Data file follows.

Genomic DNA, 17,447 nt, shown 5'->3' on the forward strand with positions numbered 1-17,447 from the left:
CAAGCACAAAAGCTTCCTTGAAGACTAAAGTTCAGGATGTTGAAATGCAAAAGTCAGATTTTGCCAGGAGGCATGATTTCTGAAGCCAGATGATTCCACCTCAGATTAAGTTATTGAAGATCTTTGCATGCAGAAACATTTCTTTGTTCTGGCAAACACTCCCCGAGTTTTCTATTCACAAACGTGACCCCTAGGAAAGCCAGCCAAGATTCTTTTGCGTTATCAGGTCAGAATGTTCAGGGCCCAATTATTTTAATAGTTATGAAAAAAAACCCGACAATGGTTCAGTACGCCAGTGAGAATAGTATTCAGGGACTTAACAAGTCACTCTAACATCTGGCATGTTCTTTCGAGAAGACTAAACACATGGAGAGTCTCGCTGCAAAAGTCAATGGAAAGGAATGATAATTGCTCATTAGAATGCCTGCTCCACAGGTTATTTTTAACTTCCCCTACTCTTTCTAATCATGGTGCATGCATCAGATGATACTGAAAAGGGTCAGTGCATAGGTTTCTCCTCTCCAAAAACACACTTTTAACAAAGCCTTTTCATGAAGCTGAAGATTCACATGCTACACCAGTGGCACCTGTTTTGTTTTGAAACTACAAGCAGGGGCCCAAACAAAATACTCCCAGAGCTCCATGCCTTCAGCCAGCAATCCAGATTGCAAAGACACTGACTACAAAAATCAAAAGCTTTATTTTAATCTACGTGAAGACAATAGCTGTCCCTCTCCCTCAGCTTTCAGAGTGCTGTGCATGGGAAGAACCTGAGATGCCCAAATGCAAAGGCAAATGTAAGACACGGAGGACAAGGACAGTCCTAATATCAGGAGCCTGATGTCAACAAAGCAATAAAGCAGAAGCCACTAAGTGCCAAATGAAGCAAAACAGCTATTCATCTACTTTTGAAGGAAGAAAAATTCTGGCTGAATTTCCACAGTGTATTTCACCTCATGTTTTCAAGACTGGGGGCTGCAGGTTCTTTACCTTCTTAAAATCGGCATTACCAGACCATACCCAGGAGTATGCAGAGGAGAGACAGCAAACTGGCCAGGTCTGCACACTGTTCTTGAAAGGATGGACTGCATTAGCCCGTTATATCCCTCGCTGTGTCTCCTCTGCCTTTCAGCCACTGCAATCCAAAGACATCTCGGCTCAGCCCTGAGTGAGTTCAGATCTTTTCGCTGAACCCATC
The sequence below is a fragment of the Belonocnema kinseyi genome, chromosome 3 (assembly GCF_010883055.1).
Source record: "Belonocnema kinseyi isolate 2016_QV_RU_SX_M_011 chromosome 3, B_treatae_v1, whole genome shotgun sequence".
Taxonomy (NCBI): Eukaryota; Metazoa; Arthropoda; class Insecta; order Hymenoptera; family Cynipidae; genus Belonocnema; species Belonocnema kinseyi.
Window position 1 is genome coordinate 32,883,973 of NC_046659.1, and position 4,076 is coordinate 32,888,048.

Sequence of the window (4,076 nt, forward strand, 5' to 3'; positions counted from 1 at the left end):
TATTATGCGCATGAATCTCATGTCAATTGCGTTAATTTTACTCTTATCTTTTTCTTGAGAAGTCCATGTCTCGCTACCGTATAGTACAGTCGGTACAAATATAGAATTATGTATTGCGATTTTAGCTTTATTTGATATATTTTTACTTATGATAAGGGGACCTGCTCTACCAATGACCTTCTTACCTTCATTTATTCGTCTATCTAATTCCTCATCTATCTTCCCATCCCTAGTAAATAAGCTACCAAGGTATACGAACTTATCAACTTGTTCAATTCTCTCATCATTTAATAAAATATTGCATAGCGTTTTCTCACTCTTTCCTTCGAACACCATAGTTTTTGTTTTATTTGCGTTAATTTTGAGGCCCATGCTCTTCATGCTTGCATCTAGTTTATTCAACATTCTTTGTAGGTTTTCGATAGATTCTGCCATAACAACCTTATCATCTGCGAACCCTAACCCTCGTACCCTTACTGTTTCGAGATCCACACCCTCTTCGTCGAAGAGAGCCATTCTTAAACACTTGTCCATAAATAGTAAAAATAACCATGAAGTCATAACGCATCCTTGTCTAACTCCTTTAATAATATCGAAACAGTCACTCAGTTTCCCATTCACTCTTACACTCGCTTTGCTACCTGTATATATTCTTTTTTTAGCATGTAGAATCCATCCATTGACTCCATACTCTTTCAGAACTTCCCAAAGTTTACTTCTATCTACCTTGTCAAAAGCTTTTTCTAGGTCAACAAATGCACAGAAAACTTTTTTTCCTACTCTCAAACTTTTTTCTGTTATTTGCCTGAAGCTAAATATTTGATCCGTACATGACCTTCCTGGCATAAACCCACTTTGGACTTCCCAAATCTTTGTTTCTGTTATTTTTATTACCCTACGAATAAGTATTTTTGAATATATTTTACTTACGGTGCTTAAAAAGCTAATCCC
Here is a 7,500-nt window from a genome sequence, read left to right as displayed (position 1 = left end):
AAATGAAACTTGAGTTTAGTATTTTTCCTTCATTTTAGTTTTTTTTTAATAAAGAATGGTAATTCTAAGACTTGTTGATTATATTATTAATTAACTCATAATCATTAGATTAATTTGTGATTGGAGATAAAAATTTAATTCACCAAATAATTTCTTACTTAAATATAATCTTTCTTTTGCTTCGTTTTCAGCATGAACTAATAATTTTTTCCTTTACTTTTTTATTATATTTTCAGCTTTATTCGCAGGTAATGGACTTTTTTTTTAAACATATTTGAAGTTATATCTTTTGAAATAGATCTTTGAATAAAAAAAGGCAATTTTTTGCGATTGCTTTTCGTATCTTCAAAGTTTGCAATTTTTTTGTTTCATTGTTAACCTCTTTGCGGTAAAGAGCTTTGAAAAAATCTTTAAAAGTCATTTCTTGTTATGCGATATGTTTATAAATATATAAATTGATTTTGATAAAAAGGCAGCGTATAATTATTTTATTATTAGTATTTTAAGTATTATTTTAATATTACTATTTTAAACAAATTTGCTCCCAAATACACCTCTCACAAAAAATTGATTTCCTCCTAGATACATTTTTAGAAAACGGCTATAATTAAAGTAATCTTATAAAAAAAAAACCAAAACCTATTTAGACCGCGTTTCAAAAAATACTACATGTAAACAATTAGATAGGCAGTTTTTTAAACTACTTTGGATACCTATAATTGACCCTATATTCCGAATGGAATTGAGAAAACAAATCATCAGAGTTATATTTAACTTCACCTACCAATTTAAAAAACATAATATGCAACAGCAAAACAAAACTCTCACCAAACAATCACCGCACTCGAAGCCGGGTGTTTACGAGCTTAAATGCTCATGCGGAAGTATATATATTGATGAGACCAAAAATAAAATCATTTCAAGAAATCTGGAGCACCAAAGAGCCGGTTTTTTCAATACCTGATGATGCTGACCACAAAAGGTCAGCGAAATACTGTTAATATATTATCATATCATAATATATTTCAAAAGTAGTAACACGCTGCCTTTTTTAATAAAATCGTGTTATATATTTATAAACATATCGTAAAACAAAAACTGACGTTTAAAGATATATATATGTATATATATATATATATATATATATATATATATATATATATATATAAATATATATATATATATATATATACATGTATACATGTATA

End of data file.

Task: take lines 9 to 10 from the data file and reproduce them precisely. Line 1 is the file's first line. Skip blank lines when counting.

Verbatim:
Here is a 7,500-nt window from a genome sequence, read left to right as displayed (position 1 = left end):
AAATGAAACTTGAGTTTAGTATTTTTCCTTCATTTTAGTTTTTTTTTAATAAAGAATGGTAATTCTAAGACTTGTTGATTATATTATTAATTAACTCATAATCATTAGATTAATTTGTGATTGGAGATAAAAATTTAATTCACCAAATAATTTCTTACTTAAATATAATCTTTCTTTTGCTTCGTTTTCAGCATGAACTAATAATTTTTTCCTTTACTTTTTTATTATATTTTCAGCTTTATTCGCAGGTAATGGACTTTTTTTTTAAACATATTTGAAGTTATATCTTTTGAAATAGATCTTTGAATAAAAAAAGGCAATTTTTTGCGATTGCTTTTCGTATCTTCAAAGTTTGCAATTTTTTTGTTTCATTGTTAACCTCTTTGCGGTAAAGAGCTTTGAAAAAATCTTTAAAAGTCATTTCTTGTTATGCGATATGTTTATAAATATATAAATTGATTTTGATAAAAAGGCAGCGTATAATTATTTTATTATTAGTATTTTAAGTATTATTTTAATATTACTATTTTAAACAAATTTGCTCCCAAATACACCTCTCACAAAAAATTGATTTCCTCCTAGATACATTTTTAGAAAACGGCTATAATTAAAGTAATCTTATAAAAAAAAAACCAAAACCTATTTAGACCGCGTTTCAAAAAATACTACATGTAAACAATTAGATAGGCAGTTTTTTAAACTACTTTGGATACCTATAATTGACCCTATATTCCGAATGGAATTGAGAAAACAAATCATCAGAGTTATATTTAACTTCACCTACCAATTTAAAAAACATAATATGCAACAGCAAAACAAAACTCTCACCAAACAATCACCGCACTCGAAGCCGGGTGTTTACGAGCTTAAATGCTCATGCGGAAGTATATATATTGATGAGACCAAAAATAAAATCATTTCAAGAAATCTGGAGCACCAAAGAGCCGGTTTTTTCAATACCTGATGATGCTGACCACAAAAGGTCAGCGAAATACTGTTAATATATTATCATATCATAATATATTTCAAAAGTAGTAACACGCTGCCTTTTTTAATAAAATCGTGTTATATATTTATAAACATATCGTAAAACAAAAACTGACGTTTAAAGATATATATATGTATATATATATATATATATATATATATATATATATATATATATATAAATATATATATATATATATATATACATGTATACATGTATA